Tribe, State Water Board meet

Southern Ute Tribal Chairman, Clement J. Frost expresses to the Colorado Conservation Water Board the importance of both parties working together on tackling water issues effecting the tribe, during a meeting held at the Sky Ute Casino Resort on Thursday, July 16.
Sacha Smith | The Southern Ute Drum

The Colorado Water Conservation Board [CWCB] held a joint meeting with Southern Ute and Ute Mountain Ute Tribal Councils to discuss water rights. The meeting was apart of a two-day CWCB board meeting held at the Sky Ute Casino Resort Wednesday, July 15 through Thursday, July 16.

Representatives from the Ute Mountain Ute and Southern Ute Tribes discussed water concerns and the lack of funding that has been affecting water both reservations.

Due to budget cuts the Bureau of Indian Affairs lacks personnel and equipment necessary to maintain ditches for irrigation, Frost said.

Councilman Melvin J. Baker mentioned that since the reservation is checkerboard, the deficiencies with the irrigation ditches are not only effecting tribal members, but non-tribal farmers as well.

“That’s the most important thing, the water,” Southern Ute Chairman Clement J. Frost said.

The board mentioned to Tribal Council that if it became necessary, there are low interest loans available for water projects around the state.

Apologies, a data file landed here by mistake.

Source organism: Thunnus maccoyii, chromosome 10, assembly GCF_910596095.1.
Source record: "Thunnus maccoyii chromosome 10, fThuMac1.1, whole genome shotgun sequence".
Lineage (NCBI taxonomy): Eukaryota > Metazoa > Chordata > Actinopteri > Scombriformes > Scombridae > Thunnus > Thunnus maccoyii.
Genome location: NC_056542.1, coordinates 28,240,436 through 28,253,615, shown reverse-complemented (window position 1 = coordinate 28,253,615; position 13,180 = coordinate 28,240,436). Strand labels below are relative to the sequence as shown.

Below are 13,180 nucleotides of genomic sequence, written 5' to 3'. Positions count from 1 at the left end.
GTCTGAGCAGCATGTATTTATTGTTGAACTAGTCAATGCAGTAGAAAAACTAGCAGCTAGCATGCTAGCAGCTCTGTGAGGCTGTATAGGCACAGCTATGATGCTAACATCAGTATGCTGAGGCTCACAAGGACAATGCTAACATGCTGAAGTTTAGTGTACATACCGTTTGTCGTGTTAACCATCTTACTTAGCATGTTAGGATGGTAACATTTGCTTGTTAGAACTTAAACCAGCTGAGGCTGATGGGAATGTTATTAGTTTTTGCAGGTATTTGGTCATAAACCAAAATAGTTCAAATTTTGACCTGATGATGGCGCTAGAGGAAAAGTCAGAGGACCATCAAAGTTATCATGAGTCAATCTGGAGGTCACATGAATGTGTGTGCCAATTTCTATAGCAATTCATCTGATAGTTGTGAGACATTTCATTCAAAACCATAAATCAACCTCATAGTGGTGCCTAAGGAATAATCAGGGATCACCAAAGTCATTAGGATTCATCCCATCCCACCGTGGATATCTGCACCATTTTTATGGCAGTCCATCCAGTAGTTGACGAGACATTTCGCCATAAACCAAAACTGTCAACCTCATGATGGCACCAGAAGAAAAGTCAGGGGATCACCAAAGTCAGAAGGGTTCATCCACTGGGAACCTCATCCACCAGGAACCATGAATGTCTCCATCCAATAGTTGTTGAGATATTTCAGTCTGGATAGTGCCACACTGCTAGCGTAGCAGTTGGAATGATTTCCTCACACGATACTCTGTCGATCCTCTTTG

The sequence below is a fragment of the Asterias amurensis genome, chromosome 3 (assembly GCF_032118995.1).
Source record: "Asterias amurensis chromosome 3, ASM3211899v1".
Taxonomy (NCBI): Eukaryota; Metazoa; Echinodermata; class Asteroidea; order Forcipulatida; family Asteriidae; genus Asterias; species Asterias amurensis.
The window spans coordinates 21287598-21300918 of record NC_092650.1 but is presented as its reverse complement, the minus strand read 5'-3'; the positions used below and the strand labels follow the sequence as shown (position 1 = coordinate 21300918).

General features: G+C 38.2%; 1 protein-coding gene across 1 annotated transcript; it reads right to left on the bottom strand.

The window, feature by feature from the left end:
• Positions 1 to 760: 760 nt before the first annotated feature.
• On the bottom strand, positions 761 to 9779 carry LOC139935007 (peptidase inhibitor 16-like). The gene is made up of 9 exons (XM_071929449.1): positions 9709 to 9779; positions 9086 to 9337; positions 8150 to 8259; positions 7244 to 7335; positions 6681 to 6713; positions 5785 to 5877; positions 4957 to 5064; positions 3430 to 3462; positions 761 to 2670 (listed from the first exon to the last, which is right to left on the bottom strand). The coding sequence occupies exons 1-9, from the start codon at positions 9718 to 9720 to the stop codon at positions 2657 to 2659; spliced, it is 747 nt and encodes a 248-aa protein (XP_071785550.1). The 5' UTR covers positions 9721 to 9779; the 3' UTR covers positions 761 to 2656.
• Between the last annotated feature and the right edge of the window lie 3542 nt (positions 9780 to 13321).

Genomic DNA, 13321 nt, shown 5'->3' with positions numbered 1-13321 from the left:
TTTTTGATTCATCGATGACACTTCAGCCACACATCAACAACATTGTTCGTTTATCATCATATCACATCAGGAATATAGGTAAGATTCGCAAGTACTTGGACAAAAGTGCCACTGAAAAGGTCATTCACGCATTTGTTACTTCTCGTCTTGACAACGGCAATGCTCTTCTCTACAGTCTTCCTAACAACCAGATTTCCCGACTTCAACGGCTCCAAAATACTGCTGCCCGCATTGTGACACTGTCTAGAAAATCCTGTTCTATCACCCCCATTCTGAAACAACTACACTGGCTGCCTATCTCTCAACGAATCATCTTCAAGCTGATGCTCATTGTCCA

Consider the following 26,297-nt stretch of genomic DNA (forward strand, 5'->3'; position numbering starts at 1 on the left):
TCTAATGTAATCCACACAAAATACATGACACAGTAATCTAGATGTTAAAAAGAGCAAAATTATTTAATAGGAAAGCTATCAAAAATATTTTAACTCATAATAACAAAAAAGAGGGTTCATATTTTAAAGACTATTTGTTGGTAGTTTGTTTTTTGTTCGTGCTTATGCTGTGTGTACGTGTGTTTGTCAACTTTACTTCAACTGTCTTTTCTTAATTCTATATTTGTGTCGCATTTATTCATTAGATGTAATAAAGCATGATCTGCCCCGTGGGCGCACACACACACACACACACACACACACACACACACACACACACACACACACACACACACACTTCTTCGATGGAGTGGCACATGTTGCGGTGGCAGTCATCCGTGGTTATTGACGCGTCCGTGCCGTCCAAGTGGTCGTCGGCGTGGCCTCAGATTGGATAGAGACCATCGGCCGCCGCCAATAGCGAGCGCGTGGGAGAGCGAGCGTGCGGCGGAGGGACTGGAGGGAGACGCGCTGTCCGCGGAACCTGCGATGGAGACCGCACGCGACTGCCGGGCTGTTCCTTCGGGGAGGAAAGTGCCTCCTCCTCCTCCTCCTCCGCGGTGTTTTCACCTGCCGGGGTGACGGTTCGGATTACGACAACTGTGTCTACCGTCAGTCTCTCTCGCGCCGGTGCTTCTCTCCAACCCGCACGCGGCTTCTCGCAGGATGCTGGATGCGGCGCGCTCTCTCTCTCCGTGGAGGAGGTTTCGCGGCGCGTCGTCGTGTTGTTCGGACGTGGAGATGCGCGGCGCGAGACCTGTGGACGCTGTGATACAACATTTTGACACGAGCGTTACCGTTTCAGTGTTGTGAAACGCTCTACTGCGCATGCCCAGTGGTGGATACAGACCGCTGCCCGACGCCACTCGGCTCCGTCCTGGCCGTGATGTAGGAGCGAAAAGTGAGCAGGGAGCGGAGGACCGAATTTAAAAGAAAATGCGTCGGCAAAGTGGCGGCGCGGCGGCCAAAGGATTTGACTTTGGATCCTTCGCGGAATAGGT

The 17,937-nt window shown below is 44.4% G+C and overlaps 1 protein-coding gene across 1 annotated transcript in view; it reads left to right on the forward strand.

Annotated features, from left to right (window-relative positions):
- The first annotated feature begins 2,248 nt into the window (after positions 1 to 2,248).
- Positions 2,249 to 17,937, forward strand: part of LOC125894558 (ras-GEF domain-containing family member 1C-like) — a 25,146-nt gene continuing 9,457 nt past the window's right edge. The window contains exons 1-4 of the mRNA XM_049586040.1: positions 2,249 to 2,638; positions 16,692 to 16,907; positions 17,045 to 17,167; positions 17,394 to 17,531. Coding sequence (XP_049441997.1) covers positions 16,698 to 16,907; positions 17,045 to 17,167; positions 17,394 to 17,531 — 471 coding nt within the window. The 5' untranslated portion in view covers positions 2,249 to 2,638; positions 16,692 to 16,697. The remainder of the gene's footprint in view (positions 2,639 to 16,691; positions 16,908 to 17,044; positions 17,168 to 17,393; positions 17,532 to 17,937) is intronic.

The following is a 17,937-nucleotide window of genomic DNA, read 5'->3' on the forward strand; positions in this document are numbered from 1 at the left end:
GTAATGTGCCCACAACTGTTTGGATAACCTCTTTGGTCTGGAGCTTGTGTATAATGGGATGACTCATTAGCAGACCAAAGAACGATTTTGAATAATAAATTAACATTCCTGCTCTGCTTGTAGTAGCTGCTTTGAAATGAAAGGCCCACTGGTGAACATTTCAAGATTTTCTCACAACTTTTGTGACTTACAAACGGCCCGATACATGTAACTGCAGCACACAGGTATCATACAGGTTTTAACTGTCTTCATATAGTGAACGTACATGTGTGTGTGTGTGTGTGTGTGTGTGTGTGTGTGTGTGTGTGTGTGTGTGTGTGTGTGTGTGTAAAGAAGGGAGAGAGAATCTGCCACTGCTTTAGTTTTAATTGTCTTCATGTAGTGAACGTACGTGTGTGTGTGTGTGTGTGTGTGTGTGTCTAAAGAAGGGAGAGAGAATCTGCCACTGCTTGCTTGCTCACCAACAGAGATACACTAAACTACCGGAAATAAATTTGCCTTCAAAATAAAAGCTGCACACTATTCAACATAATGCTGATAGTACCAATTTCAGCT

Another concern brought up during the meeting Thursday was tribal input. Both tribal councils urged the board to consult with tribes more often when making decisions.

“[The tribe] encourages dialogue in regards to our water rights.” Frost said. “Let’s not be adversaries … but work together.”

“We’re wanting to have the connections with you,” Director James Eklund said. “We can do better, we have an obligation to reach out to the tribes early in the process.”

Ute Mountain Ute Council Lady Blackhawk-Rentz said that a true consultation with the tribes includes all tribal council members.

Blackhawk-Rentz then asked the board to think about the concerns of the Ute Mountain Ute Tribe when discussing the Dolores River.

“The Dolores River is our only source of water right now,” Priscilla Blackhawk-Rentz said. “We are dependent on it.”

Frost closed out the meeting thanking the board for coming to hear the issues affecting both tribes.

“We appreciate you coming here to the [Southern Ute] Reservation,” he said. “Tribal members are an important part of the citizens of the state of Colorado.”












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